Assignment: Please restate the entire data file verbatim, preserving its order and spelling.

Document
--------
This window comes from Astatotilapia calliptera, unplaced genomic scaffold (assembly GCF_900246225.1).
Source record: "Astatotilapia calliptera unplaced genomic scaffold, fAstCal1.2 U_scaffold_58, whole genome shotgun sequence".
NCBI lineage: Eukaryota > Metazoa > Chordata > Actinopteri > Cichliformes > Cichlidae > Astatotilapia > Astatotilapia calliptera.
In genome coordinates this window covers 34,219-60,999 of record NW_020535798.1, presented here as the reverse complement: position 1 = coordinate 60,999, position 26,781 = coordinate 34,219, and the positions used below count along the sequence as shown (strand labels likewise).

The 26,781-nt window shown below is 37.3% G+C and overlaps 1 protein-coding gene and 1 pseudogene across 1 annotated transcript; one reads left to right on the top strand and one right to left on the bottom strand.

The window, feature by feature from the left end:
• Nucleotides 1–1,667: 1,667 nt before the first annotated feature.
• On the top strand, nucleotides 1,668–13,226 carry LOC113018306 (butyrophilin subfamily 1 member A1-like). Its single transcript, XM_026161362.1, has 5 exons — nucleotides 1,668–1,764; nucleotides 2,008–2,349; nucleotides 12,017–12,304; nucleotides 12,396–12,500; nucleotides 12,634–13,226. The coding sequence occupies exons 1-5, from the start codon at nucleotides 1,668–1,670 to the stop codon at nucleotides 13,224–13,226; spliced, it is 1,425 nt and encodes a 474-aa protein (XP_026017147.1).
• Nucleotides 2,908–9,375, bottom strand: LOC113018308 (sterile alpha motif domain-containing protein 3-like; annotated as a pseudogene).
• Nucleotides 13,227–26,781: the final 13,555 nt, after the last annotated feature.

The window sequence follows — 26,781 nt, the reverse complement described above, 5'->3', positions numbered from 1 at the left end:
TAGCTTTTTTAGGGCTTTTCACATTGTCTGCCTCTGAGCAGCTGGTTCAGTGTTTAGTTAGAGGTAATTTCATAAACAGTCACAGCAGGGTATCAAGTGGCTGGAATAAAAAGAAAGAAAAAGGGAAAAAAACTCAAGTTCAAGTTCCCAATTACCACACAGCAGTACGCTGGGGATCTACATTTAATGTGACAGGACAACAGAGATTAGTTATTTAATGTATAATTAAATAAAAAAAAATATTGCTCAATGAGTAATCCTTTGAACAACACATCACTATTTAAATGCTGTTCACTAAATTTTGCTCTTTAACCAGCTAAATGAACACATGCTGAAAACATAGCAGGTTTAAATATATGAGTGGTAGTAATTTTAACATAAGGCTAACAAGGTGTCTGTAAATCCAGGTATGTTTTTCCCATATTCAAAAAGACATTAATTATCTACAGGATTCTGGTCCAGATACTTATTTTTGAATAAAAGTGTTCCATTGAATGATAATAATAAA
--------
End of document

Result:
This window comes from Astatotilapia calliptera, unplaced genomic scaffold (assembly GCF_900246225.1).
Source record: "Astatotilapia calliptera unplaced genomic scaffold, fAstCal1.2 U_scaffold_58, whole genome shotgun sequence".
NCBI lineage: Eukaryota > Metazoa > Chordata > Actinopteri > Cichliformes > Cichlidae > Astatotilapia > Astatotilapia calliptera.
In genome coordinates this window covers 34,219-60,999 of record NW_020535798.1, presented here as the reverse complement: position 1 = coordinate 60,999, position 26,781 = coordinate 34,219, and the positions used below count along the sequence as shown (strand labels likewise).

The 26,781-nt window shown below is 37.3% G+C and overlaps 1 protein-coding gene and 1 pseudogene across 1 annotated transcript; one reads left to right on the top strand and one right to left on the bottom strand.

The window, feature by feature from the left end:
• Nucleotides 1–1,667: 1,667 nt before the first annotated feature.
• On the top strand, nucleotides 1,668–13,226 carry LOC113018306 (butyrophilin subfamily 1 member A1-like). Its single transcript, XM_026161362.1, has 5 exons — nucleotides 1,668–1,764; nucleotides 2,008–2,349; nucleotides 12,017–12,304; nucleotides 12,396–12,500; nucleotides 12,634–13,226. The coding sequence occupies exons 1-5, from the start codon at nucleotides 1,668–1,670 to the stop codon at nucleotides 13,224–13,226; spliced, it is 1,425 nt and encodes a 474-aa protein (XP_026017147.1).
• Nucleotides 2,908–9,375, bottom strand: LOC113018308 (sterile alpha motif domain-containing protein 3-like; annotated as a pseudogene).
• Nucleotides 13,227–26,781: the final 13,555 nt, after the last annotated feature.

The window sequence follows — 26,781 nt, the reverse complement described above, 5'->3', positions numbered from 1 at the left end:
TAGCTTTTTTAGGGCTTTTCACATTGTCTGCCTCTGAGCAGCTGGTTCAGTGTTTAGTTAGAGGTAATTTCATAAACAGTCACAGCAGGGTATCAAGTGGCTGGAATAAAAAGAAAGAAAAAGGGAAAAAAACTCAAGTTCAAGTTCCCAATTACCACACAGCAGTACGCTGGGGATCTACATTTAATGTGACAGGACAACAGAGATTAGTTATTTAATGTATAATTAAATAAAAAAAAATATTGCTCAATGAGTAATCCTTTGAACAACACATCACTATTTAAATGCTGTTCACTAAATTTTGCTCTTTAACCAGCTAAATGAACACATGCTGAAAACATAGCAGGTTTAAATATATGAGTGGTAGTAATTTTAACATAAGGCTAACAAGGTGTCTGTAAATCCAGGTATGTTTTTCCCATATTCAAAAAGACATTAATTATCTACAGGATTCTGGTCCAGATACTTATTTTTGAATAAAAGTGTTCCATTGAATGATAATAATAAA